The 2008 U.S. financial crisis still feels fresh for many industries trying to rebound, but PR is one segment that has seemingly put the latest economic downturn in the past. New data from Sageworks shows that the past two years have recorded strong growth for communications companies, including public relations firms, advertising agencies and media buyers. Read more…
Recently, I was debating a purchase from CSN Stores of a hanging corner bookcase, but wasn’t entirely sure it would go with my décor, so, I decided to just put it in my shopping cart and come back to it later.
Then, the next day, as I was listening to my latest playlist on Grooveshark, there it was! That same bookcase appeared in a CSN Stores ad on the right side of my screen, along with the two rugs I had contemplated buying the week before!
What was going on?! Was it sheer coincidence, or was my PC stalking me, trying to tell me that my life would be empty without that bookcase hanging in my living room? I decided the latter and bought the bookcase.
I’ve seen ads pop-up before for general areas of interest that I had done searches on (in this case, furniture), but I had never seen ads for specific products I had viewed. Since my startling realization that my computer was stalking me, I actually discovered that this tricky little technique is what advertising folk call personalized retargeting or remarketing. This technique isn’t new, but has certainly become more precise as of late.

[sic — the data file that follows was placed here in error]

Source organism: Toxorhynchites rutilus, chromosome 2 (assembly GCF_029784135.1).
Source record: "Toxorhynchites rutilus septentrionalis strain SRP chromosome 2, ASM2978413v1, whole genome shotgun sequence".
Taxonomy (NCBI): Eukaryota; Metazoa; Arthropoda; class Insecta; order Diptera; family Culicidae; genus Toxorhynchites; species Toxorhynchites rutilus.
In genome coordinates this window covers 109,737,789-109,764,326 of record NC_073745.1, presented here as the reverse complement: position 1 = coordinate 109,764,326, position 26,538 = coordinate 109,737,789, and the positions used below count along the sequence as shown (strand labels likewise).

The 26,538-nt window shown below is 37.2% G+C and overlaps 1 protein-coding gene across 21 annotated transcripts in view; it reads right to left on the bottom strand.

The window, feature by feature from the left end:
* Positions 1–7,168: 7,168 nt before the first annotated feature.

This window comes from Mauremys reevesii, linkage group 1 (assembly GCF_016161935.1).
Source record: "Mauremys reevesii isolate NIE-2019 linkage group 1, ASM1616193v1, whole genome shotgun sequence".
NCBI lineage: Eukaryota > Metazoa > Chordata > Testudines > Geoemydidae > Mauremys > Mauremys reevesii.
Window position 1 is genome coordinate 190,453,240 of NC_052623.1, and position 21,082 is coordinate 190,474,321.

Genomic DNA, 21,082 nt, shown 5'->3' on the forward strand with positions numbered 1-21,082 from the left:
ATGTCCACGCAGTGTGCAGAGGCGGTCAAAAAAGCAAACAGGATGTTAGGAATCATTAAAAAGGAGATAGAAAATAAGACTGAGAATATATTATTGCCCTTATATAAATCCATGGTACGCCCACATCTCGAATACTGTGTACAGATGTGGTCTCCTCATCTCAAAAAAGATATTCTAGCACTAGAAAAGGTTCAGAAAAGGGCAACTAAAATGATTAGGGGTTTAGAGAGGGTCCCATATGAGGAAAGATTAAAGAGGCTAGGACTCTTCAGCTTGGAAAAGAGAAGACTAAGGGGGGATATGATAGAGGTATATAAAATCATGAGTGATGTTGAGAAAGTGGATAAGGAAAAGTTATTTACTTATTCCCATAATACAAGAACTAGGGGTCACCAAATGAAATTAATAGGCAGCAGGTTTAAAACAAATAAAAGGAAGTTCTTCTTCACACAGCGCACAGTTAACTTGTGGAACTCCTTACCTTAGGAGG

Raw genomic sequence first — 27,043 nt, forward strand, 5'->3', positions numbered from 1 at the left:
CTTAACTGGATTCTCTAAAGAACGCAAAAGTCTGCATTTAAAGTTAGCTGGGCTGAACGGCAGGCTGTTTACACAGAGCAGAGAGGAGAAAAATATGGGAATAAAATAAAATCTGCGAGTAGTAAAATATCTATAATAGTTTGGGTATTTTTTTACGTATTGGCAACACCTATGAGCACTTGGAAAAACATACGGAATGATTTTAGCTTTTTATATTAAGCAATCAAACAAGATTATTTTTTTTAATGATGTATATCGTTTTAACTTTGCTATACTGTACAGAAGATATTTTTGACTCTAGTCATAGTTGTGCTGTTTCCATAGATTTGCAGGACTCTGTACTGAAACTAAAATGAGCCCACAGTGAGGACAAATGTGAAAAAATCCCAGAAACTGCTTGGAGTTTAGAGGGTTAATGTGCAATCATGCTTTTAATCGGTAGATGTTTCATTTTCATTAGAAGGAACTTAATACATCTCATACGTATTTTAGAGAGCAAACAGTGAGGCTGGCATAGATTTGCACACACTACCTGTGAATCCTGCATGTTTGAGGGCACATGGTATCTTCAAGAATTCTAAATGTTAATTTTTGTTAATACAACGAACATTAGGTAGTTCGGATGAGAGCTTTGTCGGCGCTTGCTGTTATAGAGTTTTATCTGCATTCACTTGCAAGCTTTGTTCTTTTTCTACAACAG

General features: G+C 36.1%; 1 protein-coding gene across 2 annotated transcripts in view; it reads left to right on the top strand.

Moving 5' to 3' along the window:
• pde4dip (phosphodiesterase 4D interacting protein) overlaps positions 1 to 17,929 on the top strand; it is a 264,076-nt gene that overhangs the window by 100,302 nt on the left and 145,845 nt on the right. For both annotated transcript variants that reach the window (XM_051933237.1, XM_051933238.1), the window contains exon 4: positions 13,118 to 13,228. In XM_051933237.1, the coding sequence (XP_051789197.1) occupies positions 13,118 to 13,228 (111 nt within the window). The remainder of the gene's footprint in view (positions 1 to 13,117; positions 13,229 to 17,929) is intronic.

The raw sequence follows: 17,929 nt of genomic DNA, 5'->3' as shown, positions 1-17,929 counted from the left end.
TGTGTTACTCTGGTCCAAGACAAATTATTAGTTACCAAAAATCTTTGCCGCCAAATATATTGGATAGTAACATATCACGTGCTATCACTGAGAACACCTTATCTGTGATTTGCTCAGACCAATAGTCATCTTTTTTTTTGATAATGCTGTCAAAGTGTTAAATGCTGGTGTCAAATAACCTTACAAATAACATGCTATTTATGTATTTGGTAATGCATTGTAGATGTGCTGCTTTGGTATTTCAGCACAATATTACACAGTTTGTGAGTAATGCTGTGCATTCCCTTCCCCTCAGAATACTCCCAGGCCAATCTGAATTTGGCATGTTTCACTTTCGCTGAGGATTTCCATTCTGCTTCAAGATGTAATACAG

And apparently, I’m not the only one who has noticed this increasingly targeted marketing strategy. A recent New York Times article highlights how a pair of shoes followed Julie Matlin around the Web after she contemplated buying them on Zappos. The same article notes that, “In the digital advertising business, this form of highly personalized marketing is being hailed as the latest breakthrough because it tries to show consumers the right ad at the right time.”
It’ll be interesting to see which companies put retargeting ads in place and which opt out as the technique catches on. What do you think; is this kind of marketing creepy or effective?